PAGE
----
We predicted two potential dual role genes (IL6 and KRT23) in LUAD and LUSC. Our analyses also showed that LUAD and LUSC differentiate for the biological processes that are altered. Specifically, LUAD features an up-regulation of genes involved in the O-linked glycosylation of mucins, where MUC5B and MUC21 has the potential for target therapy against LUAD. On the other hand, LUSC seems to be associated with a down-regulation of the complement cascade genes and more generally the innate immune response. These events might be triggered, in LUSC, by the activation of three key oncogenic pathways, stimulated by p53, cMYC and β-catenin that impair the induction of execution of a local antitumor immune response. Future studies on the role of these pathways in LUSC may provide interesting opportunities for drug treatments tailored to this challenging lung cancer type.

We also identified and validated in silico a gene set that could be explored to classify LUAD and LUSC in cancer patient samples. Some of the candidate genes and pathways identified in our study are usual suspects in lung cancer or other cancer types, attesting the validity of our approaches. Moreover, other candidate genes have been poorly investigated, and they could entail novel mechanisms in LUAD and LUSC, deserving attention in future investigations.

Availability of data and materials

The datasets generated and/or analyzed during the current study are available in our Github repository:


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The authors would like to thank Antonio Colaprico (University of Miami), Francesco Russo (NNF Center for Protein Research, University of Copenhagen) and Vanna Albieri (Danish Cancer Society Research Center) for fruitful discussion and comments. We also would like to thank Matteo Lambrughi for assistance with the illustrations for Fig. 7. The results shown here are in whole or part based upon data generated by the TCGA Research Network:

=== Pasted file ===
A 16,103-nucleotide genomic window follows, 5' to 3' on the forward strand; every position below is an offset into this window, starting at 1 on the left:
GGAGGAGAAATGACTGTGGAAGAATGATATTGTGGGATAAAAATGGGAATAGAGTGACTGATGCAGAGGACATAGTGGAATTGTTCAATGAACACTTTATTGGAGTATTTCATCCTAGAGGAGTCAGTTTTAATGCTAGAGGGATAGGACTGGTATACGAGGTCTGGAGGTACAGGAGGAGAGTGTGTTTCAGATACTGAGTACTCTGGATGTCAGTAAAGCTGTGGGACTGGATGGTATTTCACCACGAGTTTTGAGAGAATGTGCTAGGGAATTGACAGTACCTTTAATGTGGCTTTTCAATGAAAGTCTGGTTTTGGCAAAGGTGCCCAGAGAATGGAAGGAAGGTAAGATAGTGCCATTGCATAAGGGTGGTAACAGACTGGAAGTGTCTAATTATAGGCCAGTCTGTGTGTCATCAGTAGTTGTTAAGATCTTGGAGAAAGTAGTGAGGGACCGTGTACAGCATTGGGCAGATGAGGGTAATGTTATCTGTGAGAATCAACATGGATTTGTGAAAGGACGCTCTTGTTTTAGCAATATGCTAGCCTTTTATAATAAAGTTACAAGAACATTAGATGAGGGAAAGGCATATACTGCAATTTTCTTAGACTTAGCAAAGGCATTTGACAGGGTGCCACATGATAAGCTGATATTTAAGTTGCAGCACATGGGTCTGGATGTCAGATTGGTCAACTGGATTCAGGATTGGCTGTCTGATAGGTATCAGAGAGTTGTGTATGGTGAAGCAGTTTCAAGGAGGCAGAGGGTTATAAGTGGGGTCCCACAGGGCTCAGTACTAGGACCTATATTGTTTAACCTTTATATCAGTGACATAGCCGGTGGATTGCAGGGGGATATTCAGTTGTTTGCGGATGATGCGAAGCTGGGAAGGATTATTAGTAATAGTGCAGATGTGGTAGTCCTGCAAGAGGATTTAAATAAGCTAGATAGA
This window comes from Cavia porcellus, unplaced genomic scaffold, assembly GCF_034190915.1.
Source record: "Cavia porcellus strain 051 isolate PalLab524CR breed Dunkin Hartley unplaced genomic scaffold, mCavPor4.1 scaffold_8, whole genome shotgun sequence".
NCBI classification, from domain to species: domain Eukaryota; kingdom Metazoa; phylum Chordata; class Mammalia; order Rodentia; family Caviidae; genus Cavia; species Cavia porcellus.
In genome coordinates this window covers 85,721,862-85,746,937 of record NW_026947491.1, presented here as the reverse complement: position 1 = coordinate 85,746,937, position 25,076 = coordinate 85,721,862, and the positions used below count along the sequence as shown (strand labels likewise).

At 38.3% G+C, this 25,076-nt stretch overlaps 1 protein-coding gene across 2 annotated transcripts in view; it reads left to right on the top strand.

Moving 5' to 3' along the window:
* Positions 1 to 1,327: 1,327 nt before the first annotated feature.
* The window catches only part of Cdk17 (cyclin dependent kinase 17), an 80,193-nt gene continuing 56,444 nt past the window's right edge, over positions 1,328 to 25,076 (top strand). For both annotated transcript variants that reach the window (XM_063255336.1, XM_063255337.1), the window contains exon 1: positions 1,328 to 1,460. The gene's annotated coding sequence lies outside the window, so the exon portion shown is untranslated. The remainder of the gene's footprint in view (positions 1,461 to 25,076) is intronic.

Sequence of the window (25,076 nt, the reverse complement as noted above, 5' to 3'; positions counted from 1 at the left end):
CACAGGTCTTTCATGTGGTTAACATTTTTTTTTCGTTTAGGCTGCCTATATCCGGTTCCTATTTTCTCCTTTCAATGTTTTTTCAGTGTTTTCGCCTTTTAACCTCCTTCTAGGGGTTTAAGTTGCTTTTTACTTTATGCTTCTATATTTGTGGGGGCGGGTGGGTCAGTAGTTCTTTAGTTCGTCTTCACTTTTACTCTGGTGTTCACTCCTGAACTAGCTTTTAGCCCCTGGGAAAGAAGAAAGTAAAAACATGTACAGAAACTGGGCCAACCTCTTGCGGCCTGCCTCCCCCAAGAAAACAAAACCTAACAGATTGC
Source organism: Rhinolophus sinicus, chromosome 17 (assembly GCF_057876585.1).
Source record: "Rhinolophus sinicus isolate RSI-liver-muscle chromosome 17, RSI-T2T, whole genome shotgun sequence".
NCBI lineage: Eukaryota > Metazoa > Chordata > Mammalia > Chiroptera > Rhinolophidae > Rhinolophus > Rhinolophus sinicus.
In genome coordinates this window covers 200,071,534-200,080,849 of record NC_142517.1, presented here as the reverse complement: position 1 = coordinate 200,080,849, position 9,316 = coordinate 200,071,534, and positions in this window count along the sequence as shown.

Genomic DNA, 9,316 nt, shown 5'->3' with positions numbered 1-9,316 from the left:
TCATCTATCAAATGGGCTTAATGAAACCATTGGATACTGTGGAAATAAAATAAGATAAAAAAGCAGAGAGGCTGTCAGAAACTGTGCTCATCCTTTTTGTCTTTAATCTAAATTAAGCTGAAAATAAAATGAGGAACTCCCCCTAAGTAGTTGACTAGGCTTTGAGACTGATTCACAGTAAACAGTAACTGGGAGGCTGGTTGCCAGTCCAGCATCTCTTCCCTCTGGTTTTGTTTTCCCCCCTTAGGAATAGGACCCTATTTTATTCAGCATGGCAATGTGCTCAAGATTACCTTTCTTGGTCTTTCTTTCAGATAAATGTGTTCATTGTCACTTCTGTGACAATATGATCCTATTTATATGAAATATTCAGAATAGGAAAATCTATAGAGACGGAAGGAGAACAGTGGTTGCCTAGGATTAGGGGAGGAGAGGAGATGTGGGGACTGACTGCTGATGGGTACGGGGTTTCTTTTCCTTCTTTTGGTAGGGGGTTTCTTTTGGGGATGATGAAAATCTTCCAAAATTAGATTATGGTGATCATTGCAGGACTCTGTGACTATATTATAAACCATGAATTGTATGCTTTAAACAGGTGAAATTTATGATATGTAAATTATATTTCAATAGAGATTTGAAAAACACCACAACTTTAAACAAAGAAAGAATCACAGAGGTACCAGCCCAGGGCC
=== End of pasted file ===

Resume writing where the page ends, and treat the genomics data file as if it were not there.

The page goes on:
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The project was supported by a KBVU Pre-graduate scholarship 2017 to M.L. in EP group and the Innovation Fund Denmark grant 5189-00052B to EP. EP group is also a part of the Center of Excellence in Autophagy, Recycling and Disease (CARD) funded by the Danish National Research Foundation (DNRF125). The funding bodies did not have any role in the design of the study and collection, analysis and interpretation of data and in writing of the manuscript.

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Conceptualization: EP; Data curation: ML, EP; Formal Analysis: ML, IP, EP; Funding Acquisition: EP; Investigation: ML, EP; Methodology: ML, TT, MV, MM, IP, EP; Project Administration: EP; Resources: EP; Software: ML, IP, MM, EP; Supervision: EP; Validation: EP, ML; Visualization: ML, IP, EP; Writing-Original Draft Preparation: EP; Writing-Review and Editing: EP with inputs from all the coauthors. All authors have read and approved the final submitted manuscript.

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Correspondence to Elena Papaleo.

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Additional files

Additional file 1:

Text S1 Comparison of different curations of the datasets. The supplementary file includes a detailed comparison of the results achieved using different curations of the TCGA LUAD and LUSC datasets. (DOCX 17 kb)

Additional file 2:

Figure S1 Analysis of the 820 up-regulated genes identified only by edgeR-TCGAb. The supplementary figure includes results about the changes in gene expression of the group of up-regulated genes identified only with the old implementation of DEA in TCGAbiolinks. (DOCX 1634 kb)

Additional file 3:

Figure S2 GO-enrichment analyses. We reported an example of the results of GO-enrichment analyses for the up-regulated genes in LUAD. (DOCX 391 kb)

Additional file 4:

Figure S3 Additional plot for in silico independent validation of the candidate genes. The heatmap includes the full list of candidate genes using the data from the first validation dataset. See Section 2.10 for more details. (PDF 24 kb)

Additional file 5:

Table S1 Summary of DEGs that have been detected by the different methods or using different dataset curations. The table reports information on the number of up- and down-regulated genes found for each DEA in which we used either a different DEA method or a different curation of the tumor samples. (DOCX 13 kb)

Additional file 6:

Table S2 Integrative annotation for dual role genes. A curation from available datasets of dual role genes. (TXT 2 kb)

Additional file 7:

Table S3 Survival analysis. The table contains all the data from the cox regression on the candidate genes. (XLSX 14 kb)

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Lucchetta, M., da Piedade, I., Mounir, M. et al. Distinct signatures of lung cancer types: aberrant mucin O-glycosylation and compromised immune response. BMC Cancer 19, 824 (2019).